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NFC Forum Adopts Key Specification for Certification Testing Program

The NFC Forum has adopted a key missing piece of its specifications program, which will enable more thorough testing to avoid interoperability problems.

The new analog specification will form the basis for what the NFC Forum has called a second wave of testing of NFC devices as part of the group’s certification program.

The specification covers the analog signals of the NFC-enabled devices. The specification is designed to give device makers “greater flexibility to use NFC chips from different suppliers without putting device interoperability at greater risk.”

The forum actually adopted the new specification in July, but announced it today. It follows adoption in November of 2010 of the digital protocol specification, which basically includes the command sets, formats and coding used by NFC devices to exchange data. This specification formed the basis for the first wave of certification tests. The forum unveiled its certification program in late 2010.

To date, however, there have been few NFC devices and no smartphones certified, and it’s not clear how many are in the pipeline.

But Jonathan Main, a member of the forum’s technical committee and the committee’s former chairman, told NFC Times that as manufacturers bring more NFC devices to market, certification testing will become more difficult to avoid.

“Whereas, when you have few devices available, you can do interoperability testing between those devices,” he said, referring to device makers doing their own interoperability testing. “As those numbers increase, it becomes infeasible to be working in that way. There are so many combinations of those devices.”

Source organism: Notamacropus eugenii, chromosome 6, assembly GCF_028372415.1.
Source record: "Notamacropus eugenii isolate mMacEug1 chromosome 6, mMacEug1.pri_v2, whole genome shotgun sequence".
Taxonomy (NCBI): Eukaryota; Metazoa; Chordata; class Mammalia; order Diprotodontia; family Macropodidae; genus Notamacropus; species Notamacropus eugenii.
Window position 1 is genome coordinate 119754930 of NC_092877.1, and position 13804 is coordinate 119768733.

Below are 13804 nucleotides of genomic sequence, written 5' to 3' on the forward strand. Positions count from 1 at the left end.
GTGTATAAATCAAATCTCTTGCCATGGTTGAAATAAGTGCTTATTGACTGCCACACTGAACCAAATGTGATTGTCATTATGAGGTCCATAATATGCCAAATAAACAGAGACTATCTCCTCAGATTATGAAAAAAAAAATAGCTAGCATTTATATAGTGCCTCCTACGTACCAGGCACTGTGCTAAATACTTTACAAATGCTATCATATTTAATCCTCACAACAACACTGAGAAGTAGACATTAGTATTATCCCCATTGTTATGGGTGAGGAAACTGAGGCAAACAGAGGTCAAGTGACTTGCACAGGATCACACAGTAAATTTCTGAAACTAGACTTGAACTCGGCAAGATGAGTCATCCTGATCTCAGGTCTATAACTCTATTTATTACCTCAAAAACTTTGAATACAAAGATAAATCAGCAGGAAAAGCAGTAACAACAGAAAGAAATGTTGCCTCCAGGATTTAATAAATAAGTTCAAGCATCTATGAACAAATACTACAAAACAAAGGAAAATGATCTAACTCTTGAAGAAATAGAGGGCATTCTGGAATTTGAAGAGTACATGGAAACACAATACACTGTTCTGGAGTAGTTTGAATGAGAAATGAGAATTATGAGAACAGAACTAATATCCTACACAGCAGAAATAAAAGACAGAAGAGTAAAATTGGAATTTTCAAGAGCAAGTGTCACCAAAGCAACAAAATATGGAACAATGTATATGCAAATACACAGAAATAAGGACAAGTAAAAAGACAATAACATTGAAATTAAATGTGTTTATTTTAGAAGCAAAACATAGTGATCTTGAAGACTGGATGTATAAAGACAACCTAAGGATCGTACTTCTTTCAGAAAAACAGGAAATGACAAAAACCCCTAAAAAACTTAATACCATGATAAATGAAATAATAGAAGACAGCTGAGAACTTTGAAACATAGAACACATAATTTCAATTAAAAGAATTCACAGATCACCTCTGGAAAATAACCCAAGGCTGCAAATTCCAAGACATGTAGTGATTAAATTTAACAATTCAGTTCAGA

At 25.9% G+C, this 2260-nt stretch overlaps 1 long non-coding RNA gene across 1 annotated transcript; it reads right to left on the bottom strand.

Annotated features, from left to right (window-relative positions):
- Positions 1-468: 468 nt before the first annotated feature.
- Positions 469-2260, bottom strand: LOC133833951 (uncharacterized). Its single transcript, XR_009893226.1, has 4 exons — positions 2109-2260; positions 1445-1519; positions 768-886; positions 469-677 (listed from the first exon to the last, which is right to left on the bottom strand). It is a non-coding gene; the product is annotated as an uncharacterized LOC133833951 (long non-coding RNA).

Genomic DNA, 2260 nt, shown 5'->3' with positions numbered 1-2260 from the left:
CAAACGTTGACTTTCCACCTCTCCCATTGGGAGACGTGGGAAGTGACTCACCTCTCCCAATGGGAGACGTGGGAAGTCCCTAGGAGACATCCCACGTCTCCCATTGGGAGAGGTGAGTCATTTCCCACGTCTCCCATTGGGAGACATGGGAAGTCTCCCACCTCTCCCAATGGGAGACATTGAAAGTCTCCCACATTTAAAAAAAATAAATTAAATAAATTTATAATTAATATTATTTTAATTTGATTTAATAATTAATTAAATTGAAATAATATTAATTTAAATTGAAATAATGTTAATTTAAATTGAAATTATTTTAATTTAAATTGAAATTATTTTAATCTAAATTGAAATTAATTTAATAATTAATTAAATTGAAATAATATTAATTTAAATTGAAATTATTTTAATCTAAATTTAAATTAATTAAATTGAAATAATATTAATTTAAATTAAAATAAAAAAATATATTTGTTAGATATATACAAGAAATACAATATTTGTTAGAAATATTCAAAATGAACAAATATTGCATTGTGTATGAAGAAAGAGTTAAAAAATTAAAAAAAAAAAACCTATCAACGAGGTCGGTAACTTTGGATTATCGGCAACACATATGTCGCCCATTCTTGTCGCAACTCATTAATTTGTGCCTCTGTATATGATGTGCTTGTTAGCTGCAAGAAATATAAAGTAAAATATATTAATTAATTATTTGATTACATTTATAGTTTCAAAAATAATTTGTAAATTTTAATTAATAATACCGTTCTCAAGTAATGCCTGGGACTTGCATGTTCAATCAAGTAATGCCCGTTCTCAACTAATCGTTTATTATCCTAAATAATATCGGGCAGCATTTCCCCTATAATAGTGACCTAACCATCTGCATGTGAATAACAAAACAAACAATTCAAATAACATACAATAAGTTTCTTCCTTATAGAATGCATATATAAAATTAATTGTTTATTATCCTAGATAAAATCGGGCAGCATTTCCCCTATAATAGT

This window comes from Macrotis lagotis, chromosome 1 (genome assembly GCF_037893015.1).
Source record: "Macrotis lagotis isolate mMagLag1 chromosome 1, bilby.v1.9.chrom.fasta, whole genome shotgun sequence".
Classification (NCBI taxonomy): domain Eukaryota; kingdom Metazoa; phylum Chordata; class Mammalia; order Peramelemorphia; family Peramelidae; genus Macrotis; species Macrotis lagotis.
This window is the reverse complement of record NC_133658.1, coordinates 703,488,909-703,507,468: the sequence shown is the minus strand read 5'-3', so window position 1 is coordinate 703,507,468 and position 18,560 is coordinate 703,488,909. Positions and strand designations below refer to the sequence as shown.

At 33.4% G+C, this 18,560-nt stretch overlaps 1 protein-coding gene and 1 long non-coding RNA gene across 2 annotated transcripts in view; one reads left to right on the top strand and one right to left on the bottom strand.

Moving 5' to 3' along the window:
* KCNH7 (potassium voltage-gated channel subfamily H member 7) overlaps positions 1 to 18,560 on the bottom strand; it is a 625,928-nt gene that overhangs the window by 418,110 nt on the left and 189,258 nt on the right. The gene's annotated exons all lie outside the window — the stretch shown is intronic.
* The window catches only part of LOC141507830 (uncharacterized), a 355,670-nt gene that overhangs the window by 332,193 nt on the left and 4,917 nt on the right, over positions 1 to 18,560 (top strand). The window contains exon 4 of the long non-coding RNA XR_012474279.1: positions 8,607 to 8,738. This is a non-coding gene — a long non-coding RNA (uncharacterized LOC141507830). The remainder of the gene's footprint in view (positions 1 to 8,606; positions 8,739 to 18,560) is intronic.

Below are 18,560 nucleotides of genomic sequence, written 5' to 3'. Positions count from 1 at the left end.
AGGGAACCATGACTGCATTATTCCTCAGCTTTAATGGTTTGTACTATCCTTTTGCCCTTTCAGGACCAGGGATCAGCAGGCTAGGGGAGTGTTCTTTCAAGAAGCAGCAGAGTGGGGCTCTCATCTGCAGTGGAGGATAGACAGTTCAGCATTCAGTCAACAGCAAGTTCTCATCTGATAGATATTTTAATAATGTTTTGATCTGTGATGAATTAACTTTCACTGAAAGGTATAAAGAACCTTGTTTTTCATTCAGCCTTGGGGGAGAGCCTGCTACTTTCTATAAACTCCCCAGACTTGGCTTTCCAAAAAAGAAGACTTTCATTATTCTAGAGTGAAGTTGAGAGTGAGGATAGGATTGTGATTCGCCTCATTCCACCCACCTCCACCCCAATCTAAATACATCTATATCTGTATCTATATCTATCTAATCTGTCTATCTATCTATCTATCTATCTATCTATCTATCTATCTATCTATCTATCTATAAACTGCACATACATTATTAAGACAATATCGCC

The forum's certification program doesn't actually require interoperability testing, just testing for compliance with the forum's specifications. The forum holds separate “plugfests” to test device interoperability, though these events are voluntary.

NFC smartphones now are tested by the major payment card schemes or their standards group, EMVCo, but only if they are going to be used for payment. This testing includes the analog signals. The card schemes certify the devices to run their applications, such as Visa payWave or MasterCard PayPass.

The forum and EMVCo recently announced a collaboration agreement, which could reduce duplication of certification tests, with EMVCo potentially accepting the test results conducted under the NFC Forum certification program and vice versa.

Main said the analog specification forms the basis for this agreement, but he noted that EMVCo only tests devices in card emulation and reader-writer communication modes, not peer-to-peer, which NFC Forum’s certification program includes.

“At this point, EMVCo and NFC are working toward that alignment, but it isn’t complete,” he said.

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